With the passage of Senate File 512, Iowa has taken its first step in creating a long-term, dedicated funding source for water quality. When fully implemented, it will add an additional $27 million per year to the $23 million already appropriated, much of it flowing in long established channels where it works alongside hundreds of federal, state and private employees and volunteers whose combined, rooted experience in conservation is measured in millennia.
Those who label the bill a facade evidently feel all these folks have been window dressing. As a farmer and commissioner on the Madison County Soil and Water Conservation Board, I can assure you they haven’t been.
Non-point sources (agriculture) will eventually receive $15 million per year. Another $12 million per year will go to point sources, where it can be directed to rural and urban watershed projects, storm water projects, etc. While considerable conversation has taken place on how water quality should be funded, I think of the Conservation Districts of Iowa, representing our Soil and Water Conservation Districts (SWCD). They supported both Senate File 512 and the Natural Resources and Outdoor Recreation Trust Fund. Evidently, they don’t think water quality needs to be a partisan issue.
Discussion was held on accountability. How do we measure progress? For as much publicity as the Iowa Nutrient Reduction Strategy gets, its guidelines for measuring progress aren’t as well known. The partners who developed the strategy opted for a “logic model.” It looks at a complex issue, with all kinds of moving parts, and charts a way forward to measure progress.
It does it by working backward from the goal of improved water quality. In order to change water quality, we must make changes on the land. In order to change the land, we must change human behavior. The most effective way to change is to utilize both public and private inputs.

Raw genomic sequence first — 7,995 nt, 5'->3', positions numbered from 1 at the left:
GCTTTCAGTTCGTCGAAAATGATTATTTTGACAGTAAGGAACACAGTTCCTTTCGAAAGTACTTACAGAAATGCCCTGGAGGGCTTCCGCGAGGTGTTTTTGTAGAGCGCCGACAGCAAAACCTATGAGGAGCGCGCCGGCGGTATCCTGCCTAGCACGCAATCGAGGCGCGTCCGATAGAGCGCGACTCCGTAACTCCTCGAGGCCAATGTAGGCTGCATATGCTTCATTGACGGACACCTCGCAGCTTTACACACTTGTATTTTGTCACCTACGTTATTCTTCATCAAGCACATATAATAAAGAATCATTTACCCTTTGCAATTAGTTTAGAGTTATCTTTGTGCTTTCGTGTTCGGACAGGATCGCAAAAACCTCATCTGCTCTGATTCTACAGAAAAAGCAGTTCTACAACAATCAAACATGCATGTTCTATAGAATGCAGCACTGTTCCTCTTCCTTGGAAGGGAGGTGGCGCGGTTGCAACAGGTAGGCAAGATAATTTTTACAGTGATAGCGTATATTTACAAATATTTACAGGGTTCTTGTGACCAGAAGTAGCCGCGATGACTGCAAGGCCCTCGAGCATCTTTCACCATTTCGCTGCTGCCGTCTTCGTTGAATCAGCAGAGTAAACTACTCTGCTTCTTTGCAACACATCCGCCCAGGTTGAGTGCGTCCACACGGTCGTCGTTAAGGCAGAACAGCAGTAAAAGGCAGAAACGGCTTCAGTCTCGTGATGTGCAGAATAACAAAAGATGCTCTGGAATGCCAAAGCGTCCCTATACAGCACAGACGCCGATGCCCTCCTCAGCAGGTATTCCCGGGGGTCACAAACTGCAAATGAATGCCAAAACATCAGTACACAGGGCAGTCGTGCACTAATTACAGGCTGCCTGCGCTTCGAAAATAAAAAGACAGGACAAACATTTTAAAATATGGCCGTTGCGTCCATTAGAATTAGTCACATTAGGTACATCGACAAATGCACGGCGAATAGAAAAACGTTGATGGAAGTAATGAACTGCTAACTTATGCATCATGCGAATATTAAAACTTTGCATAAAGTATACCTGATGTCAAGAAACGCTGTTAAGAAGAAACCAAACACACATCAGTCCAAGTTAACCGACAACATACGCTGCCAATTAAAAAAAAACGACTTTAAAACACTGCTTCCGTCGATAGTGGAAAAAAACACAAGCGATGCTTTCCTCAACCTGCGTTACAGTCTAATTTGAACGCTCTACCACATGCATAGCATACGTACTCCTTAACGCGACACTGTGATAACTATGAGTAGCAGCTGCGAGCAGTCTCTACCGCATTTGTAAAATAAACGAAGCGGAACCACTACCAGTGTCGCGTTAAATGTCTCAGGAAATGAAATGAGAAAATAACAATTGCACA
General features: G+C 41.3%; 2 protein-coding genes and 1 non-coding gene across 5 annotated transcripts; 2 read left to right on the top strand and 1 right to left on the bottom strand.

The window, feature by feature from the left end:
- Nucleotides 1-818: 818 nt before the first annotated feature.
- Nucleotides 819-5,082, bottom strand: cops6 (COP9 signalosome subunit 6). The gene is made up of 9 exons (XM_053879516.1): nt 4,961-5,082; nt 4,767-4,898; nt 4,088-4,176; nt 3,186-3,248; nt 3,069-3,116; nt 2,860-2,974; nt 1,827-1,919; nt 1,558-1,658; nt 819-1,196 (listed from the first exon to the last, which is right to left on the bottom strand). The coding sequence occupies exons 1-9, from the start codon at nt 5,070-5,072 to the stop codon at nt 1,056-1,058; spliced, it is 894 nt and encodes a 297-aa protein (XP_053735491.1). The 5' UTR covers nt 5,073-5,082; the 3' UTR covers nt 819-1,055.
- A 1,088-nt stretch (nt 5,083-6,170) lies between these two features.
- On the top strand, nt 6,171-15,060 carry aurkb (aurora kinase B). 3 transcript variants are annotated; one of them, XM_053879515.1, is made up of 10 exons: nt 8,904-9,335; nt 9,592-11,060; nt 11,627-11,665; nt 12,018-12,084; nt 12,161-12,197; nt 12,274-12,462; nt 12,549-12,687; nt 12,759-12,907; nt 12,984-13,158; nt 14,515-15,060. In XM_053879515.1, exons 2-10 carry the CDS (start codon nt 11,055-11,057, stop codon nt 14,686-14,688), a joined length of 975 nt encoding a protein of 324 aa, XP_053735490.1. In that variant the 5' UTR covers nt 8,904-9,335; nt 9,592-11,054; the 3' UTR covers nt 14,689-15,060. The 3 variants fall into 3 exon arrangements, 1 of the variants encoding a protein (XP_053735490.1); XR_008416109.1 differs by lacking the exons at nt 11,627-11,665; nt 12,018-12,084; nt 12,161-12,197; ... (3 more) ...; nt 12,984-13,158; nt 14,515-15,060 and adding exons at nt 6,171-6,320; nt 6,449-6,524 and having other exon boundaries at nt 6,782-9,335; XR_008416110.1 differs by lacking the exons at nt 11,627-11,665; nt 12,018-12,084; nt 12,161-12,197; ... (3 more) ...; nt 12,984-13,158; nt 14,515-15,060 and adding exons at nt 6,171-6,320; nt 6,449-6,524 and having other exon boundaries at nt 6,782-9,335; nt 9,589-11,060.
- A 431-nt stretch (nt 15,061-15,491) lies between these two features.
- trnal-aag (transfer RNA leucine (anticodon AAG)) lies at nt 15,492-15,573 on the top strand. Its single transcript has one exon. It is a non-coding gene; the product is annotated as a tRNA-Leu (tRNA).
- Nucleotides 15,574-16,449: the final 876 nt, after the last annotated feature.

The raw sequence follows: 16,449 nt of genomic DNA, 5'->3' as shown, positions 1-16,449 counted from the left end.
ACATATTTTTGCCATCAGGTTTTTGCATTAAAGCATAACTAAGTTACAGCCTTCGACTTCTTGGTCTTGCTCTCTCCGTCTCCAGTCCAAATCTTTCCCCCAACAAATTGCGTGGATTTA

The time required to get to our end goal — improved water quality — varies by the area we are dealing with. In a HUC 12 watershed, consisting of 10,000 to 40,000 acres, science suggests that measuring progress on water quality alone might take 10 to 20 years.
Imagine the time on watersheds hundreds of thousands of acres in size. Science seems to indicate that our long-term goal might not be our best short-term metric to judge progress by. What should be?
The logic model suggests measuring funding, the efficiency of the agencies involved, the number of participants, their attitudes and knowledge, their willingness to work together, changes in land use, and physical conservation practices on them. They are all indicators of progress. They are all already being measured.
Part of the opposition to Senate File 512 essentially argued that if we don’t measure what can’t yet be measured, we shouldn’t take a step at all.
Additional conversation included watershed groups. Madison County offers several examples.
One is a long-standing, producer initiated effort that has lasted for decades and receives priority funding. One is a newer, local effort that I hope springs up collaboratively with all invested parties. We are also part of a large one, which had a meeting that had a large attendance representing municipalities, counties, SWCDs, private industry partners and elected officials. The only farmers there were by happenstance, filling a role already mentioned above. Agribusinesses were absent all together. Missing that key component, responsible for the land and funding needed, gave it a feel of trickle-down conservation. I hope it loses that.
Some critical of the bill have already labeled the innovative Iowa Nutrient Reduction Strategy a failure. This is like your neighbor being given a new car with all the latest navigational bell and whistles to take him where he wants to go. The car sits in his driveway, though, and he complains it’s a lemon. It sits there because he won’t put fuel in it.
Senate File 512 is a positive step forward to put some more gas in the tank.
Hanrahan is a member of the Madison County Farm Bureau.